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Karen Allendoerfer

Thinking and Puttering

June 14, 2009 at 12:41 PM

Our POPS concert was great.  For the 1812 we left the howitzers at home and the party poppers we used instead were not too bad on the ears.  Some of the confetti that came out of them landed right on me and hung dangling from my right arm while I was playing the long bridge section that goes from doubled 8th notes to triplets to 16th notes (4-3-2-1, 4-3-2-1).  And I'm feeling like I need to get those pictures processed for the Facebook page, but that's really my husband's job ;-)

This is going to be a weird summer, music-wise.  We're going to Europe for 3 weeks in July, and I just don't have space or time to take an instrument along.  I'm also missing the opportunity to play in the MIT symphony and maybe some quartet opportunities as well.  Furthermore, when I get back, it will be August and it will feel like summer is practically over.  It will be time to start preparing for the next school, church, and orchestra season already. 

After discussing this with my teacher, we came up with a plan of sorts.  Until I leave for Europe, I'm going to work on the rest of the Stamitz first movement on viola.  I want to finish that movement; I was making good progress with it earlier in the year, until violin/orchestra needs came to the fore and I put the viola away.  I have about a third of it to go, and I had some time yesterday to spend on fingering the parts I hadn't started yet.  I now have about half a page left.  Lots of triplets and stuff like that, but it's very tonal and nothing unexpected.  It's also high, but a lot of it is in treble clef, which makes it easier.

After I get back from Europe, it will be time to go back to violin, and by then the sheet music for "Simchas Torah (Rejoicing)" by Ernest Bloch will hopefully have arrived, even with budget shipping.  I found a recording of this piece by Joshua Bell on iTunes.  It's beautiful, about what I expected.  But high.  I also read online that the piece commemorates the end of the Sukkot harvest festival, the end of which is Oct. 11 this year, Columbus Day weekend. 

I emailed the music director about playing it in church.  I have some more thinking to do there.  Our church, being UU, studies world religions and knows a bit about Sukkot.  We did a unit on Sukkot in RE last fall, in fact.  But apparently we just scratched the surface because we didn't talk about the ending holiday celebration of Simchas Torah; looking up this music online was the first I'd heard of that part of it.  Being too superficial is always a danger when learning about another religion's holiday.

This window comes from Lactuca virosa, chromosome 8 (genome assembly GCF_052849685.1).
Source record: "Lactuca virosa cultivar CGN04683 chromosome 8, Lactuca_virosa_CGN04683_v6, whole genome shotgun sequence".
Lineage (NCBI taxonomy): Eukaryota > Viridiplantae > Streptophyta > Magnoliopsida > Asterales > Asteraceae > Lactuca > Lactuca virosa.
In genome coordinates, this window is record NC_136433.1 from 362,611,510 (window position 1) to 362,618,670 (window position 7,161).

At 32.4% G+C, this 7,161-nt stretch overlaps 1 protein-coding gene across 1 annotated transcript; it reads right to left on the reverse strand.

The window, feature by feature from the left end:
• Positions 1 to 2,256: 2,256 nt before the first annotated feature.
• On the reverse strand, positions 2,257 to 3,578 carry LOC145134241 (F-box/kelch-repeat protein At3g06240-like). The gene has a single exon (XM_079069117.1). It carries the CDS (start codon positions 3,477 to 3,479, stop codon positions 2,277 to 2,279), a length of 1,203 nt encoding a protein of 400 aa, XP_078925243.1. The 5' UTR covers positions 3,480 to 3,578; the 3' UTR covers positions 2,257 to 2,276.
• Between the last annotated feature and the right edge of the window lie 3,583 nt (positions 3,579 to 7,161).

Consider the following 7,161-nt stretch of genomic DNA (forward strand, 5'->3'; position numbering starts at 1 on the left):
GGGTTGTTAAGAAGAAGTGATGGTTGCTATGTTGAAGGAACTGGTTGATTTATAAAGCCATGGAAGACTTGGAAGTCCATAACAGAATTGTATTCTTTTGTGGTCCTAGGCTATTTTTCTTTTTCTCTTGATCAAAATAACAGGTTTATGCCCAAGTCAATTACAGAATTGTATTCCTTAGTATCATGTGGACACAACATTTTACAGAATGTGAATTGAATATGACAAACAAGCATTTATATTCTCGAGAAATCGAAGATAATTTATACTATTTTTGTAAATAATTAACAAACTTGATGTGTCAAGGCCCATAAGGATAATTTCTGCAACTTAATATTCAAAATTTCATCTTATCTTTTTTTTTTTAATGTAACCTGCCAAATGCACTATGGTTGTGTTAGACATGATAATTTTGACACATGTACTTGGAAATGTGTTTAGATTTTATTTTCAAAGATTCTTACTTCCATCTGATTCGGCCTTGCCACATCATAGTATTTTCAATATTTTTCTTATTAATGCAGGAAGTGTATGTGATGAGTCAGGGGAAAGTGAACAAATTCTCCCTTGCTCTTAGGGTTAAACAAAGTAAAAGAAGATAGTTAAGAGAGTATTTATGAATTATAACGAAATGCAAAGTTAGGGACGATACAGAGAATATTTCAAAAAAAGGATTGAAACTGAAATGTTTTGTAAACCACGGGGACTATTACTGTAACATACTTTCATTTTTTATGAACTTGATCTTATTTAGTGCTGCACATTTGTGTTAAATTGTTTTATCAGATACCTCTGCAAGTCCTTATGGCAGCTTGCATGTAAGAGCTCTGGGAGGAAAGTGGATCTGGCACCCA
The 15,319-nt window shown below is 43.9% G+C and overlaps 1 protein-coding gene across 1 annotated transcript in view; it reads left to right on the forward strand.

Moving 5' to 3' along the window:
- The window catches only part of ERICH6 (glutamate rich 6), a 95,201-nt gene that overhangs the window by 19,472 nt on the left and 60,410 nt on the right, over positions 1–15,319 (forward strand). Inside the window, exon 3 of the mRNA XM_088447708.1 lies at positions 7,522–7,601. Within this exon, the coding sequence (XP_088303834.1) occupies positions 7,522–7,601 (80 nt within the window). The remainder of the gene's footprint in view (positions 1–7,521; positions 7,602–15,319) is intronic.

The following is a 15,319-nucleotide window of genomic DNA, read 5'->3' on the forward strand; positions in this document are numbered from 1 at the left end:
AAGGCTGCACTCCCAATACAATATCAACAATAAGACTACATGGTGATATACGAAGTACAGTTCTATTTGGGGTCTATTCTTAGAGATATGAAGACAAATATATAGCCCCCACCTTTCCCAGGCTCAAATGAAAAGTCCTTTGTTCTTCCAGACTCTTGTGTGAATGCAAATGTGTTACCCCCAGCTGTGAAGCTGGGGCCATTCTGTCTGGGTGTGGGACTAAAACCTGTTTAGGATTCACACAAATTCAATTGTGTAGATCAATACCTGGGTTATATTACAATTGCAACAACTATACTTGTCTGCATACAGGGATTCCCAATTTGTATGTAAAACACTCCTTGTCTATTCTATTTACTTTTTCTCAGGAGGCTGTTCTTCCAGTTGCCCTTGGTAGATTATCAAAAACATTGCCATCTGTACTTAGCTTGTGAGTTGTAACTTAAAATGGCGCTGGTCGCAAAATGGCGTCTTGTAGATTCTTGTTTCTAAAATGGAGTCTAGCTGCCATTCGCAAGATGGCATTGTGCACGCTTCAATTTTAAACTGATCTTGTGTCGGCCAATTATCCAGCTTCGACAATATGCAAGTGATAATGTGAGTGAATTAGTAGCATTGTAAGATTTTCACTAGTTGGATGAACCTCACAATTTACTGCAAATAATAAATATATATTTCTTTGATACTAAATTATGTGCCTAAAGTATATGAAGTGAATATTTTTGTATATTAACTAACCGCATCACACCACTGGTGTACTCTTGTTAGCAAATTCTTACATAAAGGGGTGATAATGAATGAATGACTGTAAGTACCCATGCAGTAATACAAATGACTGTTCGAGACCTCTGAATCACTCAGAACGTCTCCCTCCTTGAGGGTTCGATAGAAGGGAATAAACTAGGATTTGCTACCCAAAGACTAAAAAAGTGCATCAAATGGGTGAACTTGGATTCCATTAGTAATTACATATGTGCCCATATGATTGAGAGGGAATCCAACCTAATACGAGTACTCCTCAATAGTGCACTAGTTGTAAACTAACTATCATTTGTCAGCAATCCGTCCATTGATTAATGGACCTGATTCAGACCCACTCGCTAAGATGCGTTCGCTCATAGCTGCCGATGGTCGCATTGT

That got me to thinking about music in general and its uses.  There's a long history of people playing and singing Christian-themed music:  the Messiah, all the cantatas.  At some level, for some periods of history, if you don't play religious music, you don't play music.  Its enjoyment can't be limited to followers of that particular religion.

So, as a non-Jewish musician, I don't think it is inappropriate that I learn and play this piece, but I do think it's important that I understand the history and intent behind it.  What do others think about listening to, enjoying, and performing music from religious traditions not one's own?


From Terez Mertes
Posted on June 14, 2009 at 4:19 PM

 No comments right now about religious music/tradition, but I had to say I just loved this bit and the image it left:

>For the 1812 we left the howitzers at home and the party poppers we used instead were not too bad on the ears.  Some of the confetti that came out of them landed right on me and hung dangling from my right arm while I was playing. 


From Marianne Hansen
Posted on June 14, 2009 at 4:18 PM

Hi, Karen,